Creating The Account

The first act performed by a user is to create the account. They enter email+password into their browser, which then does the following steps:

  • runs 1000 rounds of PBKDF2, using the email address as a salt, to produce "quickStretchedPW"
  • feed quickStretchedPW into HKDF to obtain "authPW"
  • deliver (email, authPW) to the keyserver's POST /account/create API

Diagram of account creation flow

The server creates a random 32-byte authSalt, and uses it to stretch authPW further, using scrypt (64k/8/1), to derive bigStretchedPW and verifyHash. It then stores authSalt and verifyHash in the database.

In addition, the server creates both kA and wrap(wrap(kB)) as randomly-generated 256-bit (32-byte) strings. It stores these, along with all the remaining values, indexed by email, in the account table where they can be retrieved later.

The /account/create call allocates and returns a sessionToken (described below), just as if the client had immediately performed a login. In addition, if the /account/create request path included a queryarg of keys=true, the call will allocate and return a keyFetchToken (also described below).

To prevent fixation attacks, we require new accounts to verify their configured recovery email address before letting them learn the generated keys or obtain a signed certificate. The server will send email with a URL that contains a long random "verification code" in a query argument. This URL points to a static page with some javascript that submits the code to the POST /account/recovery_methods/verify_code API. The URL can be clicked by any browser (it is not bound to anything), and when the API is hit, the account is marked as verified.

The account will issue sessionTokens and keyFetchTokens without email verification, but they cannot be used (for much) until verification is complete.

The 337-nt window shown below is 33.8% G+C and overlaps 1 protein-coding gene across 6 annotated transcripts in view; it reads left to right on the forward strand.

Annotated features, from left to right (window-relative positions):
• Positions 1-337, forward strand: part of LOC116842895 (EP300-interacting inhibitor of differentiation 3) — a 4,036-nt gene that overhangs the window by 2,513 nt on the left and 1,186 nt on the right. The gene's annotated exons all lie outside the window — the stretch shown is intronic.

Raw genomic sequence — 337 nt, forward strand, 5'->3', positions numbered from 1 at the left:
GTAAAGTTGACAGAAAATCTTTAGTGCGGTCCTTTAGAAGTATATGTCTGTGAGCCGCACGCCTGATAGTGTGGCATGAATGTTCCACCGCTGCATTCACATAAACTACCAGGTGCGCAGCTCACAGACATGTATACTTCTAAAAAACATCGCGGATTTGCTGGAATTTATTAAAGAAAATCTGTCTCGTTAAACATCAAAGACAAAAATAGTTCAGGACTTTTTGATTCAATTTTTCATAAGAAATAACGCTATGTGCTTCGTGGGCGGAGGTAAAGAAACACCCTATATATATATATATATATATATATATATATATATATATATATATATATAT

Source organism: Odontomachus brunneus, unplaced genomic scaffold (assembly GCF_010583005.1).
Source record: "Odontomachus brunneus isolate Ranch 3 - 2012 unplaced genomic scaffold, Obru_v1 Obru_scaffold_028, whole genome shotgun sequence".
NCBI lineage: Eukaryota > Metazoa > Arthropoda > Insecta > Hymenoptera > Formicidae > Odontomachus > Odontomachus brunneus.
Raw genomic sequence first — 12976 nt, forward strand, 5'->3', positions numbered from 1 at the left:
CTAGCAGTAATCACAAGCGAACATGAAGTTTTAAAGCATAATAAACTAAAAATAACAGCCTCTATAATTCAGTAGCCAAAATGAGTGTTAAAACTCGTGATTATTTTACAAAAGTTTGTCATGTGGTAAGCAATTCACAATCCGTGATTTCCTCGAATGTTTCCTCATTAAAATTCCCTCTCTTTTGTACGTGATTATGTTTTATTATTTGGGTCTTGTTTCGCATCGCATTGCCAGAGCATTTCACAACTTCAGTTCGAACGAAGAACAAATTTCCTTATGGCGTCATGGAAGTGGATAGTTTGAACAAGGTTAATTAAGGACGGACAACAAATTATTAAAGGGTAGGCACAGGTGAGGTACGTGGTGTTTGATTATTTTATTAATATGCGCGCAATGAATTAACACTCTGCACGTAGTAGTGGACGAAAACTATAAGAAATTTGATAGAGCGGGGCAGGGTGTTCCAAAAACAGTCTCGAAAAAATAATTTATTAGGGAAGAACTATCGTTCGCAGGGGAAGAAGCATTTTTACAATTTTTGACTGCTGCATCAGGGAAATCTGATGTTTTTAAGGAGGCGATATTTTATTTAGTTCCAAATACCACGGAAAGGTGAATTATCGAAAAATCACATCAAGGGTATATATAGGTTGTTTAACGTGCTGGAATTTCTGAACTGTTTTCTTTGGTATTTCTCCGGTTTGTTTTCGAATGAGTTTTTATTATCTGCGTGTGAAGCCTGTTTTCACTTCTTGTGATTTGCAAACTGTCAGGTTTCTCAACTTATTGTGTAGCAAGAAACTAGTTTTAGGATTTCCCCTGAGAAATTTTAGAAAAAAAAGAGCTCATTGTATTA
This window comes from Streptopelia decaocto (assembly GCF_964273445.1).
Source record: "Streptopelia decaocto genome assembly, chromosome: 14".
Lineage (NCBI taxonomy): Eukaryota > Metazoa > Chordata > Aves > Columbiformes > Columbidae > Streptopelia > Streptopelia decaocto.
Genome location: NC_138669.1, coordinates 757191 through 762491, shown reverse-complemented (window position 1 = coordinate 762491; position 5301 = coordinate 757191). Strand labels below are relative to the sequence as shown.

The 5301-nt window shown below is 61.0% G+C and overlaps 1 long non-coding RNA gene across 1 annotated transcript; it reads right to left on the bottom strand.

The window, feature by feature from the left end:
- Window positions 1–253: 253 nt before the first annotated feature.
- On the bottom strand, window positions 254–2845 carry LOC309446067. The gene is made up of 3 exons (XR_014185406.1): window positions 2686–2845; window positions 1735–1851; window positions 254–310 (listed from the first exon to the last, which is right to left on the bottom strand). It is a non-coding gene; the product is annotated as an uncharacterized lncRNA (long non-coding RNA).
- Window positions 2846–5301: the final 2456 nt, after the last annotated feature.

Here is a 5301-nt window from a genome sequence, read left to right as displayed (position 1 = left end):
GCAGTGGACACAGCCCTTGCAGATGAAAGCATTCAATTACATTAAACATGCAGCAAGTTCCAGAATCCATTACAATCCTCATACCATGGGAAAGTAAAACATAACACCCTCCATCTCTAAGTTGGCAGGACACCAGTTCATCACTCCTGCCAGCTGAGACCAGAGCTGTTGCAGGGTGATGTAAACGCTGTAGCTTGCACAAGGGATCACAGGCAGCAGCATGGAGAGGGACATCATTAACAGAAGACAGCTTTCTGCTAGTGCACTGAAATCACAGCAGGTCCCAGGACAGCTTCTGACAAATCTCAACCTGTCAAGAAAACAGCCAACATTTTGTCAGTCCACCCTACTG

Login: Obtaining the sessionToken

To connect a browser to an existing account, we use the following login protocol to transform an email+password pair into a sessionToken. The sessionToken will be used in the next section to obtain signed certificates.

This protocol starts by feeding the password and email address into 1000 rounds of PBKDF2 to obtain "quickStretchedPW", feeding quickStretchedPW into HKDF to get "authPW", then delivering email+authPW to the server's /account/login endpoint.

Diagram of auth flow

The server uses the email address to look up the database row, extracts authSalt, performs the same stretching as during account creation to obtain "bigStretchedPW" and then "verifyHash", then compares verifyHash against the stored value. If they match, the client has proven knowledge of the password, and the server creates a new session. The server returns the newly-generated sessionToken to the client, along with its account identifier (uid).

In the future, the /account/login endpoint may also accept two-factor authentication data. If so, it is likely to return a "2FA-required" error to the first request, with information on what additional UI should be displayed to solicit the additional data. The response should also indicate an "account mode", with a known string for this first (one-password) mode. When we add the two-password mode (described below), any account which has been moved to the new mode will return a different string, and then older clients (who don't understand the new mode) should display an error to the user prompting them to use a newer version of the client.